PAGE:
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NJ Assembly updates harassment policy to include training

September 19, 2018

TRENTON, N.J. (AP) — For the first time in almost a decade, New Jersey lawmakers are updating their harassment policy, including mandating training for legislators and staff, Assembly Speaker Craig Coughlin said Wednesday.

The new eight-page policy would supersede a five-and-a-half-page 2009 document and includes a handful of changes, among them the requirement for anti-harassment training at least every two years.

Coughlin, a Democrat, called the new policy the “most rigorous” possible.

“The time to have in place a comprehensive anti-discrimination and anti-harassment policy that applies to everyone connected in any way to the General Assembly is long overdue,” he said in a statement.

The policy sets out to bar discrimination in a number of categories, including race, sex and nationality, and says it aims to make the Legislature a place of “civility and mutual respect.”

The policy review came after lawmakers — including Senate Majority Leader Loretta Weinberg — began pushing for updates in light of the many accounts of sexual misconduct across the country as part of the #MeToo movement.

Republican Assembly Leader Jon Bramnick praised the plan and added that lawmakers should do everything possible to prevent harassment.

“It is important that the legislature leads by example,” he said.

Other changes include specific examples of prohibited conduct. For instance, the new policy bars using slurs or derogatory language toward any of the groups protected by the policy.

The policy also spells out a pathway for so-called final determination letters to become public under the state’s Open Public Records Act. Under the previous policy, such letters were deemed not covered by transparency law. The new policy says that if the person complaining of a violation under the policy agrees to it, such documents can be released 30 days after the letter is issued or legal proceedings end, whichever is later.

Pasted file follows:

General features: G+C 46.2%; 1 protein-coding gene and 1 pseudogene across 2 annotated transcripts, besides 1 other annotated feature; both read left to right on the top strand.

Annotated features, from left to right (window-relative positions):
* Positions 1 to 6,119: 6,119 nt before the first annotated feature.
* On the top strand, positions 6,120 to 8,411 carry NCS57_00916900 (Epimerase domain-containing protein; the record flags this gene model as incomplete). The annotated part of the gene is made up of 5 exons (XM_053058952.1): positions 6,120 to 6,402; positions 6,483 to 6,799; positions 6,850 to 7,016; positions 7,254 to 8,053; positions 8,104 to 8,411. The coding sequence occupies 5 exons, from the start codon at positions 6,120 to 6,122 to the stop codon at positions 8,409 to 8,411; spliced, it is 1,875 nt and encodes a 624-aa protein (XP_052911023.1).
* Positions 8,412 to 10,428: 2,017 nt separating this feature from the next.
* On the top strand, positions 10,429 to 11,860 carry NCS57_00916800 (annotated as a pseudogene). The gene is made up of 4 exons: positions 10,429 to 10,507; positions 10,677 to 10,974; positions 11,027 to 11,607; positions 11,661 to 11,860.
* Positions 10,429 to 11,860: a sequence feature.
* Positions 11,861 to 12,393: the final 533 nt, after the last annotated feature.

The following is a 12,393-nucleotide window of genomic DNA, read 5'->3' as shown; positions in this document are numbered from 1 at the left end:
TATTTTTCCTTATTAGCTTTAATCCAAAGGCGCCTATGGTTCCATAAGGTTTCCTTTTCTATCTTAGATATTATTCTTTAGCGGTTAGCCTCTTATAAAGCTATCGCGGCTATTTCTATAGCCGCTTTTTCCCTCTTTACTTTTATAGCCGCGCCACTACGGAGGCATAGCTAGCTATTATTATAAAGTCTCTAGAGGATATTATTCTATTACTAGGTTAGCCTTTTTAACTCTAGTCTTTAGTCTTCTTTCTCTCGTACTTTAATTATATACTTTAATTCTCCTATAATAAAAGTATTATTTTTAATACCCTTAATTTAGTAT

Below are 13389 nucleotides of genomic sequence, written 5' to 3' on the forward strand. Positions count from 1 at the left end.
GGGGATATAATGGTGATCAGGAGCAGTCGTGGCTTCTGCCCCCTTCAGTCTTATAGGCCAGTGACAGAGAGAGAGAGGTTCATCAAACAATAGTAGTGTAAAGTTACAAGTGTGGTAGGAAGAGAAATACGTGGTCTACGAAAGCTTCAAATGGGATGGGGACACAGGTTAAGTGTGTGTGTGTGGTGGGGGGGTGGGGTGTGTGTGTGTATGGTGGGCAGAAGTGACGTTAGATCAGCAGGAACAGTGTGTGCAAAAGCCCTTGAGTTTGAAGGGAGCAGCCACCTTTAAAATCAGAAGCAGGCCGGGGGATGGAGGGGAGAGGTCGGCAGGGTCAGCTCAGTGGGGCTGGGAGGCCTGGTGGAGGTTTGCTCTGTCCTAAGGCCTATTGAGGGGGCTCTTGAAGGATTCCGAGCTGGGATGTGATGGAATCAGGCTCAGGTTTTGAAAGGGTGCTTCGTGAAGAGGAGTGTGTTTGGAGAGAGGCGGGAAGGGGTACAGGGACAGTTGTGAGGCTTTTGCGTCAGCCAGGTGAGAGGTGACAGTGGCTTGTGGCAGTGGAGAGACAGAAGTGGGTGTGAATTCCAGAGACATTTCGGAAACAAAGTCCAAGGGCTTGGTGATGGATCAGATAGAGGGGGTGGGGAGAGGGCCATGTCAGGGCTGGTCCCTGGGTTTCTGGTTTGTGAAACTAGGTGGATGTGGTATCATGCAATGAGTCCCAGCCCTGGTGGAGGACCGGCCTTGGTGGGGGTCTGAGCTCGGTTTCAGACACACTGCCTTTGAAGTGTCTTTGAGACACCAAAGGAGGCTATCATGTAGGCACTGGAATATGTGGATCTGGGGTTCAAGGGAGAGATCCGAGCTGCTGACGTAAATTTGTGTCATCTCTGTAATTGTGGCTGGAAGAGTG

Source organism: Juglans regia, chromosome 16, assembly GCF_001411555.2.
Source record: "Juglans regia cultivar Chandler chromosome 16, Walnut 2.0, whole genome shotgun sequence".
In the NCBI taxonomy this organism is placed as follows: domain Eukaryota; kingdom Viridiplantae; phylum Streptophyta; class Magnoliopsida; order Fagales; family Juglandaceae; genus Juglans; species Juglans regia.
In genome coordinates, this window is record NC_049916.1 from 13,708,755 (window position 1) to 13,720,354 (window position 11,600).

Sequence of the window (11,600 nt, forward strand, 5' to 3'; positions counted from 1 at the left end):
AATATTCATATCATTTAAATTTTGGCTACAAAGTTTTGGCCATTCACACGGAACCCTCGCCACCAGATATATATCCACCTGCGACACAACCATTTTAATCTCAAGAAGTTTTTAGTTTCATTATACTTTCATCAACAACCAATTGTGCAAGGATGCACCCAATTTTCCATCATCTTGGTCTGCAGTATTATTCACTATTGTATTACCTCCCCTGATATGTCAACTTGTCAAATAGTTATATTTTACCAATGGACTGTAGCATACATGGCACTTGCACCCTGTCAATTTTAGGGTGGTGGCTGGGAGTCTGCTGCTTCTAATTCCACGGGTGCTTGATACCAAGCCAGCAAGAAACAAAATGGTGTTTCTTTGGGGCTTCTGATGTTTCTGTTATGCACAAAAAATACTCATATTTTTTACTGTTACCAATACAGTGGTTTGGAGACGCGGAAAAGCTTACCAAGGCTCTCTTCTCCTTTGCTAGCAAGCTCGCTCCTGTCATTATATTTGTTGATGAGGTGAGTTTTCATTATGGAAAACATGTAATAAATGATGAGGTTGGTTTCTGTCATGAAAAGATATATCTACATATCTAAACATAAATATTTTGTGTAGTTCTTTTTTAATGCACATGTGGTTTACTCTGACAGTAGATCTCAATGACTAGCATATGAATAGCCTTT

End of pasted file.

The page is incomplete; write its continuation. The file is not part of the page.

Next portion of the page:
Earlier this year, The Associated Press filed records requests with the legislative chambers in every state — including New Jersey — seeking information on the number of sexual misconduct or harassment complaints.

Some officials said even if there were records, they could be exempt from disclosure.

New Jersey was among a majority with no publicly available records.

Another change is the sped-up time frame for issuing a final determination, from 120 days to 60 days.

The policy spells out that complaints are to be filed with any of a handful of “intake officers.” An investigation is then to take place.

A 50-state review by The Associated Press published early this year found that almost all legislative chambers now have at least some type of written sexual harassment policy, though they vary widely.

In a follow-up, an AP review found the most common response among legislators was to increase training about sexual harassment. About half the legislative chambers have done so, typically by making it mandatory or providing it more frequently. But legislative chambers in one-fifth of the states still do not require lawmakers to participate in sexual harassment training.

New Jersey’s Democrat-led Senate is working on a similar policy update. Weinberg has said it is expected to be released soon.

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